We continue with our co-published history articles with aspex Gallery, researched by Laura McLean-Ferris who has recently been crawling through the Aspex Gallery archives and has produced a series of articles for aspex about their 33 year history. We’re very happy to partner up and cross post their aspex history blog posts here on Strong Island, you can see the original aspex blog post HERE. This second article in the series today looks at the mid-80s and how an artist travelled from Portsmouth to one of the most prestigious art events in the World. We will co-publish more aspex history articles in the coming weeks.
The Art Space Portsmouth artists who established the gallery staged exhibitions at aspex for two-three years under their own steam, but eventually decided to apply to the Arts Council to employ someone to take care of the gallery full time. Les Buckingham (featured in the image below), who was then a curator at Southampton City Art Gallery, was appointed gallery director by a committee of artists in 1984. For a small organisation operating on a shoestring budget the space was already punching well above its weight. In this year an installation made by British artist Helen Chadwick (1953–1996), who would become one of the most exceptional artists of her generation, would travel from aspex to the Venice Biennale, possibly the most significant international exhibition for artists’ work.
Image above: Art Space Portsmouth artists in 1985 – the first full time gallery director of aspex, Les Buckingham, is featured in the back row second from the right – next to John Mynott, who had a solo exhibition at aspex in 2012.
Working with Steve Chettle at aspex, Chadwick created one of her most important works Ego Geometria Sum (1982–84) and with it completely changed the environment of the gallery space. An epic and autobiographical piece of work by the artist, Chadwick conceived the installation as a personal museum or bildungsroman, charting the passage through life between birth and the age of 30. In the work, which consists of ten plywood sculptures covered with laminated photographic images, Chadwick aligns images of her own naked body with the scales and dimensions of the objects that she had grown up with. A sculpture which has the dimensions of a piano is covered in laminated images of a piano, as well as images of Chadwick’s hands which appear to play the keys, and images of her naked body on the sides, moulding to the shape of the object. A sculpture which has the rough dimensions of a baby carriage features an image of a naked Chadwick on the side, trying to curl into the dimensions of the carriage. It reveals the way in which we mould our bodies to that which surrounds us, and the interconnectedness of our minds with the scales of the things that accompany us through the world. As Chadwick has said of the work: “At that time I was looking to suggest that in the space beyond the forms, in those spaces that the forms did not occupy, was some sense of memory… Although I was trying to capture something quite immaterial (memory), the means by which I did it were quite rational.”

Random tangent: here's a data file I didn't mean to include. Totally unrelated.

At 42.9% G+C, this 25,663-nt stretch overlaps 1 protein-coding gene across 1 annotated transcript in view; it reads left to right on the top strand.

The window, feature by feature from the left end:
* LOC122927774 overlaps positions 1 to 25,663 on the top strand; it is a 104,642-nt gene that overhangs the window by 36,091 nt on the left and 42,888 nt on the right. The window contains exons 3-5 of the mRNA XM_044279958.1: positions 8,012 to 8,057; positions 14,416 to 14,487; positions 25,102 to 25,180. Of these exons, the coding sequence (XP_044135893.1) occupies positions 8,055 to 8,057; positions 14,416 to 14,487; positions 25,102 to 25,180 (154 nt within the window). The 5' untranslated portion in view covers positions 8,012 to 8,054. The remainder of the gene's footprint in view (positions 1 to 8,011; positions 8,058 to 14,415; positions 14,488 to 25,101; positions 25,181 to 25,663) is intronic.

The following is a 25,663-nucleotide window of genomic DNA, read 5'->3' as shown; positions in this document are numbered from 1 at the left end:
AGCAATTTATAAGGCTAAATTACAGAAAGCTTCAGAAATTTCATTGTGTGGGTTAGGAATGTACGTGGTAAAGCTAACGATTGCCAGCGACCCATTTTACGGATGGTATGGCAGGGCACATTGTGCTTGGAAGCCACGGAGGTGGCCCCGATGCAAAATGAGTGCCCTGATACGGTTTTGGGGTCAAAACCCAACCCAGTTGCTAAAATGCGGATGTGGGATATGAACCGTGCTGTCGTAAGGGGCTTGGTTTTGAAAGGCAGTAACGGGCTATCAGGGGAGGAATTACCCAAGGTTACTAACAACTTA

Ego Geometria Sum (1982–84), Helen Chadwick. Copyright of the Helen Chadwick Estate.
Though it is now more common that artists conceive of their exhibitions as entire installations and change the space accordingly, this was not so common during the early 1980s. At aspex walls were painted pink, and pink curtains were installed, utterly transforming bright white gallery space into something warmer and more domestic. Chadwick’s attention to the space and the way it would be experienced by the bodies of the viewers is connected to the ideas in the piece – that embodied experience is fundamental to the way that one thinks about the world. When this work reached Venice, the work, and Chadwick, found an international audience, as did a slowly developing British art scene.
Ego Geometria Sum remains highly contemporary to this day, and Chadwick’s interest in embodiment is mirrored in the work of many younger artists, though it has taken some time, following the artist’s premature death, for her work to be appraised anew, or for the path that she intently ploughed to be picked up again by a different generation.